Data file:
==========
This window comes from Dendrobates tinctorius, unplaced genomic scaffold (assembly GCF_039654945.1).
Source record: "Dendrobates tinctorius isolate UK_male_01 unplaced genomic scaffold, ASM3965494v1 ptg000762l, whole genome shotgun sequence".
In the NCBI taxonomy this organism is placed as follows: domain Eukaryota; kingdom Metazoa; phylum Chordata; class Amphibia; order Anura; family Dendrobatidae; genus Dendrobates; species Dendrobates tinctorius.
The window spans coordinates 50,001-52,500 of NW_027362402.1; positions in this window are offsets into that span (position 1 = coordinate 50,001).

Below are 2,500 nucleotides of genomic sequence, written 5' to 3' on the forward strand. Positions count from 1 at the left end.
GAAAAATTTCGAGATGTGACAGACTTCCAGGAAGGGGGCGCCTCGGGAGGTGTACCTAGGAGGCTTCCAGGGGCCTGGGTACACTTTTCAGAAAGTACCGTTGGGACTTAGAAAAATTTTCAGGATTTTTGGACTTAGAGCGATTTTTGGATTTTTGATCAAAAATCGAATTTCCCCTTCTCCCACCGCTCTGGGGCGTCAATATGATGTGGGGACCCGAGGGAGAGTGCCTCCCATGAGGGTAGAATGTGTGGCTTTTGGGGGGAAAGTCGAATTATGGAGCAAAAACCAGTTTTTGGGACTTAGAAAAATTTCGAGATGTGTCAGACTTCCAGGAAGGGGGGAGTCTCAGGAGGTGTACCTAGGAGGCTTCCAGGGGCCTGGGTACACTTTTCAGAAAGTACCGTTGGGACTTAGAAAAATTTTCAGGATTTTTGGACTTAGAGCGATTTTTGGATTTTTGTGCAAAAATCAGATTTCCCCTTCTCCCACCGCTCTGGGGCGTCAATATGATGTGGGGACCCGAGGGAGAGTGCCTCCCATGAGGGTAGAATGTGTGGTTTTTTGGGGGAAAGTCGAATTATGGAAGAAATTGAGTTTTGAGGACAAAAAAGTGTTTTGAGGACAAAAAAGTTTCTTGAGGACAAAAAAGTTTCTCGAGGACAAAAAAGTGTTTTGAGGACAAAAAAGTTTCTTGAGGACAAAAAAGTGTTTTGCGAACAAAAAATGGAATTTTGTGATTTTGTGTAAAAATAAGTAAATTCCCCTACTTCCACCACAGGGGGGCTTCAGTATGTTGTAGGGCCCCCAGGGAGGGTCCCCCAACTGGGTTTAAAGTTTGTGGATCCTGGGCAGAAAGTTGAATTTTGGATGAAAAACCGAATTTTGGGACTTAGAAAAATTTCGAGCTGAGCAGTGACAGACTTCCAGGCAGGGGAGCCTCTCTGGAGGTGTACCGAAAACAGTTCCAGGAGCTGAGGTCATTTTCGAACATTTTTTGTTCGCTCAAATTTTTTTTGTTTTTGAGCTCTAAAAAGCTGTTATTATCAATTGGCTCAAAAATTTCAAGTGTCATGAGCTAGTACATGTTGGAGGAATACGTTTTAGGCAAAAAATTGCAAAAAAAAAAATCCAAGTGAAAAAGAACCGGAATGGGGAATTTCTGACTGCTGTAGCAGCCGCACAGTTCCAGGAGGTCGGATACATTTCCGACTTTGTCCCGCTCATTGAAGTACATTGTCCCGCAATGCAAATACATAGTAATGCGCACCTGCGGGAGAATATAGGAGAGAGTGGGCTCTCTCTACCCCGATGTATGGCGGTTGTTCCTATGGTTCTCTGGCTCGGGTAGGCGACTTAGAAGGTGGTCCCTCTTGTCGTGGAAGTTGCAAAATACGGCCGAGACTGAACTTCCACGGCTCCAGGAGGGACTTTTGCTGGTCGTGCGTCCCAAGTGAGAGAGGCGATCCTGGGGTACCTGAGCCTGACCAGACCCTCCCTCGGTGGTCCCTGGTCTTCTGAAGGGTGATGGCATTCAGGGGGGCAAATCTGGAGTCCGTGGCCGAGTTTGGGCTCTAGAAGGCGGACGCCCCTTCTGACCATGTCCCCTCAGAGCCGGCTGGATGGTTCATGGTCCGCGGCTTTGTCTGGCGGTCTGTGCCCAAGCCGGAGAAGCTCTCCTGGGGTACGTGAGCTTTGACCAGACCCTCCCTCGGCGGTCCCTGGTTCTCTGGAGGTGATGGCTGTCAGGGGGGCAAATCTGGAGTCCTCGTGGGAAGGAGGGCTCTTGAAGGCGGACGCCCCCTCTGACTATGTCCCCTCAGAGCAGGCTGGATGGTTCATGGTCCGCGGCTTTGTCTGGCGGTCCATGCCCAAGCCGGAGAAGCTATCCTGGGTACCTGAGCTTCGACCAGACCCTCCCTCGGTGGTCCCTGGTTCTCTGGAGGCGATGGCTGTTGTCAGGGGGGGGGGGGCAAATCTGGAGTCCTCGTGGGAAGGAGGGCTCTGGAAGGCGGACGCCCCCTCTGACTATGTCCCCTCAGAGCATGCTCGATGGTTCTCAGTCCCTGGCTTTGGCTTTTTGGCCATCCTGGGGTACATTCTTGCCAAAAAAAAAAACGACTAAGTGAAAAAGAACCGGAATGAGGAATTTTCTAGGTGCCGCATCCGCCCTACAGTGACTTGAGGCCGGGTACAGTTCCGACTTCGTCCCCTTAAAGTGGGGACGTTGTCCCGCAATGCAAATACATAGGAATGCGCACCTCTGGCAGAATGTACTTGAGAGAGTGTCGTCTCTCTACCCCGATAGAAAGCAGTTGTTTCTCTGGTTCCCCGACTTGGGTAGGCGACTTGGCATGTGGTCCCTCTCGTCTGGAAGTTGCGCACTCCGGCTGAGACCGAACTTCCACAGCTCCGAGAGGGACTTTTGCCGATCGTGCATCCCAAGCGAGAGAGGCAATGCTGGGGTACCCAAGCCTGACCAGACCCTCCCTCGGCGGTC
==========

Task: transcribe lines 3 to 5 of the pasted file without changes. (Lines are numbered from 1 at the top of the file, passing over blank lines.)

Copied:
In the NCBI taxonomy this organism is placed as follows: domain Eukaryota; kingdom Metazoa; phylum Chordata; class Amphibia; order Anura; family Dendrobatidae; genus Dendrobates; species Dendrobates tinctorius.
The window spans coordinates 50,001-52,500 of NW_027362402.1; positions in this window are offsets into that span (position 1 = coordinate 50,001).

Below are 2,500 nucleotides of genomic sequence, written 5' to 3' on the forward strand. Positions count from 1 at the left end.